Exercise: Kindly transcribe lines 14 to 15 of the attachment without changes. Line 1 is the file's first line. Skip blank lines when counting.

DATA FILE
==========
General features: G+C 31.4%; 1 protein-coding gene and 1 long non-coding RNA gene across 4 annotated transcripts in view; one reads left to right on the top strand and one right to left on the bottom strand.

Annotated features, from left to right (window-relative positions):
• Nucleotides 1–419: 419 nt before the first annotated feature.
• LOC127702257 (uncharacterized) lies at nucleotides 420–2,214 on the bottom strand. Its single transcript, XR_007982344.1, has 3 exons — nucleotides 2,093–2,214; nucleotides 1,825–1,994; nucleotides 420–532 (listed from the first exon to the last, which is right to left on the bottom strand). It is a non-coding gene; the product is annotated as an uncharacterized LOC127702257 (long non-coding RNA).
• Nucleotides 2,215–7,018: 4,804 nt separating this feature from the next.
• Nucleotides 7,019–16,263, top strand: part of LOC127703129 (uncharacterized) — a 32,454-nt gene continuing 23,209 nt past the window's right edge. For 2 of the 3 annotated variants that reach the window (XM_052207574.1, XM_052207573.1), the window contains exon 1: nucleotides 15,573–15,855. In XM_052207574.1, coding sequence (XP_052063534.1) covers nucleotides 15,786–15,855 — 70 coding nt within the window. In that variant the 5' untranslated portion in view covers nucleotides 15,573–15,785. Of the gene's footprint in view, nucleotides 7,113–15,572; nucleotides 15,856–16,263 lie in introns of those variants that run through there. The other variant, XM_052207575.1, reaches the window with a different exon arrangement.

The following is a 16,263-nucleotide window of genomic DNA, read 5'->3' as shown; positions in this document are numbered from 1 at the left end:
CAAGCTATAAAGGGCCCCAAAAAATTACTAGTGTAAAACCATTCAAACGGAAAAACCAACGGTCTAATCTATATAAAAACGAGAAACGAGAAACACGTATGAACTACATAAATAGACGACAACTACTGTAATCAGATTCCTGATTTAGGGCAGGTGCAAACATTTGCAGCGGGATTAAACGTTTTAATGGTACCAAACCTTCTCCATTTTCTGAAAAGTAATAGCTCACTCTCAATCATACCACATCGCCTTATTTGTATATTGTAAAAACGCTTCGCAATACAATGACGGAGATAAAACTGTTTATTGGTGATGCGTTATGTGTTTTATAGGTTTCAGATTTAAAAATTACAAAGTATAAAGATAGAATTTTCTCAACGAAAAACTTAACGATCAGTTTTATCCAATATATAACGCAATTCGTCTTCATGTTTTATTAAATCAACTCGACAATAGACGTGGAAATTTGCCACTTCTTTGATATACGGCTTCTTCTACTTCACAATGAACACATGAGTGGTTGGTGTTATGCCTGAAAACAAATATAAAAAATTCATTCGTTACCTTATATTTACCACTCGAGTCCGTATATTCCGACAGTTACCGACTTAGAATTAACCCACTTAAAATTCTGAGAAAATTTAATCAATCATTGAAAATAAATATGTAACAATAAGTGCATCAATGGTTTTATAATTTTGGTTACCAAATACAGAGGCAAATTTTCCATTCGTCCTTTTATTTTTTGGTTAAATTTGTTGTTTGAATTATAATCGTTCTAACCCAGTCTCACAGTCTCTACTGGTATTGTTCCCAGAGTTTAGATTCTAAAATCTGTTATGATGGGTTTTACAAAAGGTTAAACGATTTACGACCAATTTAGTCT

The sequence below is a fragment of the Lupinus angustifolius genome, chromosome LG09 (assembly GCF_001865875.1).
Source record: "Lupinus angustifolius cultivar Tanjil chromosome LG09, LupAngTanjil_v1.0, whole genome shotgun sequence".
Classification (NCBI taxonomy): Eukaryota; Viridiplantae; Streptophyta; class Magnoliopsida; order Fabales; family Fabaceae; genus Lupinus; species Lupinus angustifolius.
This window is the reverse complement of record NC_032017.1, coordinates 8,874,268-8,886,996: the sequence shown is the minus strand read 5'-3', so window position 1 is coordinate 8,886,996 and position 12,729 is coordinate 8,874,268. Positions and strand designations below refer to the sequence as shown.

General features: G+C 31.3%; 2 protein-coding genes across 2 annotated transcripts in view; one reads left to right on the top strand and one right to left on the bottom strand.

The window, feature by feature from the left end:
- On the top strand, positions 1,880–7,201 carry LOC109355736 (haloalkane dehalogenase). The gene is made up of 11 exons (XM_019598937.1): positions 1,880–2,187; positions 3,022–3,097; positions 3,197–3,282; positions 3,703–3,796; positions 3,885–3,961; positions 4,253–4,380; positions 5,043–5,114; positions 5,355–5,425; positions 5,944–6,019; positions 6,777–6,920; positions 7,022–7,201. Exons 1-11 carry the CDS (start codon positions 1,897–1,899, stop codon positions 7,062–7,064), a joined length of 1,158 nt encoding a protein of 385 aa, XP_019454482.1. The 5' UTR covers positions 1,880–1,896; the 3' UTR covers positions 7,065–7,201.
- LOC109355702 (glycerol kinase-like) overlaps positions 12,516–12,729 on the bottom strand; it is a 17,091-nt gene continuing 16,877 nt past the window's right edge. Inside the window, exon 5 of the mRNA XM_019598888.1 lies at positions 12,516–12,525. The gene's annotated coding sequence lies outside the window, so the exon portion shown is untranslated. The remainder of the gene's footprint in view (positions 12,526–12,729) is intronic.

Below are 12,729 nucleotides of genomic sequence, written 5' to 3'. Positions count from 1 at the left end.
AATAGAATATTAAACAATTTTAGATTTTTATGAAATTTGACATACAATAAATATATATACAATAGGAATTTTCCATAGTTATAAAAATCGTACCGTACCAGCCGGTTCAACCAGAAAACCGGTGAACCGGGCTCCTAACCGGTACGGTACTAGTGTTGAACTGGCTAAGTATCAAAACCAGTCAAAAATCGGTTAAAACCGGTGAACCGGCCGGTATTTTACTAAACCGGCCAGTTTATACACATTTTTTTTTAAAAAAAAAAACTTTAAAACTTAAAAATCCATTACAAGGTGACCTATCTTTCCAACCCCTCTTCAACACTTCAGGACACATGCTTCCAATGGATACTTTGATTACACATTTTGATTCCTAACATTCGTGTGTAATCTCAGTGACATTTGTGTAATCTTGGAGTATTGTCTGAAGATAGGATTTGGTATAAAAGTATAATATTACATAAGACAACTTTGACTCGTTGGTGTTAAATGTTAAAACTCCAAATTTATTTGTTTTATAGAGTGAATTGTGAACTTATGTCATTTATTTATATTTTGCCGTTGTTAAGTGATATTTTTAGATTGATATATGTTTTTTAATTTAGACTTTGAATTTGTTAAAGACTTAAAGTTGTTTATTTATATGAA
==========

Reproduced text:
The window, feature by feature from the left end:
- On the top strand, positions 1,880–7,201 carry LOC109355736 (haloalkane dehalogenase). The gene is made up of 11 exons (XM_019598937.1): positions 1,880–2,187; positions 3,022–3,097; positions 3,197–3,282; positions 3,703–3,796; positions 3,885–3,961; positions 4,253–4,380; positions 5,043–5,114; positions 5,355–5,425; positions 5,944–6,019; positions 6,777–6,920; positions 7,022–7,201. Exons 1-11 carry the CDS (start codon positions 1,897–1,899, stop codon positions 7,062–7,064), a joined length of 1,158 nt encoding a protein of 385 aa, XP_019454482.1. The 5' UTR covers positions 1,880–1,896; the 3' UTR covers positions 7,065–7,201.